Of that $2 million, you get 10%, which is $200,000. Congrats! You just made $12.2 million on a film that cost you $15 million to make. It’s a lot more complicated, but for illustration the math works.

Isn’t Hollywood Accounting Fraud?


As someone who has worked in Hollywood’s financial trenches, I can confidently say none of this is fraud. It’s entirely legal.

The compensation terms between all parties are outlined in the distribution agreement. Anyone who has a profit share can see how much the studio will charge the production company before they sign their contract. They can see that the production company will never make a penny on paper. If they work with an agent, lawyer, or financial professional, any of those people should be able to help the creatives understand what they’ll get under those terms.

Furthermore, studios don’t use this kind of accounting to defraud the IRS. They still pay Uncle Sam the same amount on their consolidated corporate income statement that they would through each subsidiary film production company.

Interestingly, however, is that this type of accounting is mostly an American phenomenon. It’s considered fraud in a lot of other countries.

But Surely It’s Unethical…

Again, no.

It seems unethical to outsiders and the naive, but this kind of accounting is entirely above-the-board. This shit is contractual.

How a production company is obligated to pay a studio is defined in the distribution agreement. Investors and profit participants (or their lawyers or agents) are given all the information to sign off on.

Keep in mind that these studios are big, publicly traded companies. They WILL get tough and use all the leverage they have, but they don’t have any incentive to deliberately lie to you.

In fact, lying to you or refusing to meet their obligations as outlined in the distribution agreement can be more civilly and criminally damaging than abiding by the agreement.

To me, the whole point of a contract is to take ethics out of the equation. If we put our agreement on paper, the only way we can screw one another is if one of us doesn’t fulfill our end of the deal. But that’s easy to remedy in court.

That said, while the Prod Co and the studio are separate legal entities, they’re often run by the same people, so I see why that seems shady.

Let’s put it in a different context to unpack the ethical dilemma.

Imagine you run a hot dog stand with your partner Greg. You don’t want to share the profits with Greg. You want to keep all that sweet hot dog money to yourself.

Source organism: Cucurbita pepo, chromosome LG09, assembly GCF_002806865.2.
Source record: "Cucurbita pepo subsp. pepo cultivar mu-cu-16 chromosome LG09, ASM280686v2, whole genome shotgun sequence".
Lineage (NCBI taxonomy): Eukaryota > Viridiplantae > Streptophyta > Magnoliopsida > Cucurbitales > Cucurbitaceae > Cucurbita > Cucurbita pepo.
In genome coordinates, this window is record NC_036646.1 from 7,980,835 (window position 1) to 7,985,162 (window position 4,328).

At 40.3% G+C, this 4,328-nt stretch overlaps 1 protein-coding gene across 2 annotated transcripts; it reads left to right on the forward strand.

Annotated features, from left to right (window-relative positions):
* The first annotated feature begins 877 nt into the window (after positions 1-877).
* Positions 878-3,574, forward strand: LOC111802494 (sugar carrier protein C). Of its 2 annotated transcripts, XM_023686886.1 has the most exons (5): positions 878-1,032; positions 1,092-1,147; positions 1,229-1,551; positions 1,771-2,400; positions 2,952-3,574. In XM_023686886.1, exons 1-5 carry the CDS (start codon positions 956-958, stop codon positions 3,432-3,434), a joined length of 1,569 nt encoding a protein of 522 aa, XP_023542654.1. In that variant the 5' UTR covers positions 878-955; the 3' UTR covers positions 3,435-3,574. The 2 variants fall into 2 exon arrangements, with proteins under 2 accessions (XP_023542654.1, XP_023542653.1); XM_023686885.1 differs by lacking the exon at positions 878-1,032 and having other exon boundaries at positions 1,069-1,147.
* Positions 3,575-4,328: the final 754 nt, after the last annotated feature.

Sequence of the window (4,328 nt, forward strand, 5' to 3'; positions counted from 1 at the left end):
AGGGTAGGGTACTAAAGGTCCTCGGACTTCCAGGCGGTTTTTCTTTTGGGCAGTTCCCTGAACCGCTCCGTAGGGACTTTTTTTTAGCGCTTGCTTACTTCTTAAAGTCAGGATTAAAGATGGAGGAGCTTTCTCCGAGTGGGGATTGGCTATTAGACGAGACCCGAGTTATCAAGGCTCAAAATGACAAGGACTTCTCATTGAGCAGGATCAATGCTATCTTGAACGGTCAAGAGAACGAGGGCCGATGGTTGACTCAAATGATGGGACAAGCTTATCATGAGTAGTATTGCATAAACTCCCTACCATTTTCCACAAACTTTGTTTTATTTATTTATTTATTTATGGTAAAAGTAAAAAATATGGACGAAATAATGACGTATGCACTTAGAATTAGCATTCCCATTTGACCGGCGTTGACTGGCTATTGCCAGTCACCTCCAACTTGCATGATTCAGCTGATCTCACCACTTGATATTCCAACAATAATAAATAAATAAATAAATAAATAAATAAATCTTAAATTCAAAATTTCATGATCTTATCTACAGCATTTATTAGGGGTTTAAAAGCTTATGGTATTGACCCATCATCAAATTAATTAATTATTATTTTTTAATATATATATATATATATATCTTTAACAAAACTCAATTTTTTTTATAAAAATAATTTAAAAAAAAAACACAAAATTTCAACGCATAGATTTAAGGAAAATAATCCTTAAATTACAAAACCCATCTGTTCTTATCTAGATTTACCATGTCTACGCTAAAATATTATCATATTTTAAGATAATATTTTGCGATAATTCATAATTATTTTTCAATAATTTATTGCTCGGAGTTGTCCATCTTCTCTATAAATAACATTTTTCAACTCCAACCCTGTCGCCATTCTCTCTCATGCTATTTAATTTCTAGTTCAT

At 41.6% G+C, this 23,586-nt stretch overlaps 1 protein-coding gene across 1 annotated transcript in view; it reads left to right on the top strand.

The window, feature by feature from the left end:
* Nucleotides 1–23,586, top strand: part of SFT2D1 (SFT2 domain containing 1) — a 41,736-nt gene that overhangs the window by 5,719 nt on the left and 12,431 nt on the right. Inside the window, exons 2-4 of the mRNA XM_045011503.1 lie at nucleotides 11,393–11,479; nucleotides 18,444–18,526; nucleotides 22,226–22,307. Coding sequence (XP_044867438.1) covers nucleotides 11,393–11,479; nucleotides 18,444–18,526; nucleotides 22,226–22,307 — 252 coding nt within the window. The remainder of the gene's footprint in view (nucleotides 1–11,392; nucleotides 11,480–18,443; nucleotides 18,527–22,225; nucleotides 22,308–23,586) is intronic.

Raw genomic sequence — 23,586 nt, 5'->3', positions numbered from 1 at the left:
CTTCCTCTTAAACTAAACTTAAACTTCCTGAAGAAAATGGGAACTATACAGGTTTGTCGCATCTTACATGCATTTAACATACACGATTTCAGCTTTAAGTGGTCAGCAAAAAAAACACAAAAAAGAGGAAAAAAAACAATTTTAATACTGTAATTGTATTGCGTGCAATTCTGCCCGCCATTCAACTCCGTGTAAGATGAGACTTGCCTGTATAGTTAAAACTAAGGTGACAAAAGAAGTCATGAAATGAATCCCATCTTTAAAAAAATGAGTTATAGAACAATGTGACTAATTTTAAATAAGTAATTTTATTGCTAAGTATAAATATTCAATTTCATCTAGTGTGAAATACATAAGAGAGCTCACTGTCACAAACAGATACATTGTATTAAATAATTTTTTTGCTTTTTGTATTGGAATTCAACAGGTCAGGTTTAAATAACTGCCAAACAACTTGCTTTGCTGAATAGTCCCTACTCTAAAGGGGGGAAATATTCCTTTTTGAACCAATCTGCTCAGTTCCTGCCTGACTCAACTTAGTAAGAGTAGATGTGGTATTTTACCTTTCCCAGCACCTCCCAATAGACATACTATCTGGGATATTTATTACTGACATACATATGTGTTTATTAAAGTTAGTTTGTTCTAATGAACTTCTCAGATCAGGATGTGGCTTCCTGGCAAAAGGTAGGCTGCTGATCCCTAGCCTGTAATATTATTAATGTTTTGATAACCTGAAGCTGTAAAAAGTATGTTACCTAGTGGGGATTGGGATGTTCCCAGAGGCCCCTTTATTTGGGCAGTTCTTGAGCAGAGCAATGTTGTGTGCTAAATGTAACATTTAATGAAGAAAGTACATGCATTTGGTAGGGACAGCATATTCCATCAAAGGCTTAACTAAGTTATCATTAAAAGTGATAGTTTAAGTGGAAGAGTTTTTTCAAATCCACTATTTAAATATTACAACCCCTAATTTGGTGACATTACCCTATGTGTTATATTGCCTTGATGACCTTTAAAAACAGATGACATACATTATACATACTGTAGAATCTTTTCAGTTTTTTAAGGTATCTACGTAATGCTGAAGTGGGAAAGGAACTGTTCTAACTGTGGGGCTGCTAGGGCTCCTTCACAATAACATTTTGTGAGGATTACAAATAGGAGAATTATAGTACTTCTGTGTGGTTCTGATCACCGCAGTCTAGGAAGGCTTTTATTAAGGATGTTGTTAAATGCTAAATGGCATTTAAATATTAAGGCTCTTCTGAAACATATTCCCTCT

So you start another company that sells hot dogs, buns, and condiments. Maybe you call it Hot Dog Supplies, LLC.

You buy supplies from this other company at crazy high prices – where all the terms of those transactions are defined in the agreement that Hot Dog Supplies and Greg signed. You charge your vending business so much, in fact, that there’s no profit to split even after you’ve sold out of hot dogs, but Hot Dog Supplies LLC made a shit load of cash.

You make money and Greg gets screwed. Fucked up, right?

Well, no. Greg surely knows where you’re getting your supplies. He’s either fine with it or you two have an agreement that puts you in charge of that end of the business. You’ll probably ruin your friendship with Greg, but hey man, this is business.

What This Means for Investors

Do some production companies, studios, and individual people behave unethically with money? Of course. Hollywood has its share of sinners.

And yeah, plenty of films have been sued because their accounting practices were really egregious. In some cases they deliberately assign big revenue to other projects that have no profit participants when making a large package sale, intentionally neglect to keep records, and make a lot of “errors.” In other cases, they just try to fuck people and hope they get away with it.

But you’ll find that shit in any industry. Tech, finance, manufacturing, farming… They all have their share of people willing to screw others to make a buck. When there is money on the table the moral compass has tendency to spin – and the more money there is the faster it spins!

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Hollywood gets plenty of people chasing their dreams. They come to write, act, direct, invest, or just be part of the film industry. Often they don’t know how things work, make bad decisions, and get chewed up by the Hollywood machine that doesn’t suffer fools. But why should we fault the industry for some people’s ignorance?

Hollywood accounting is unusual, but it’s not illegal or unethical.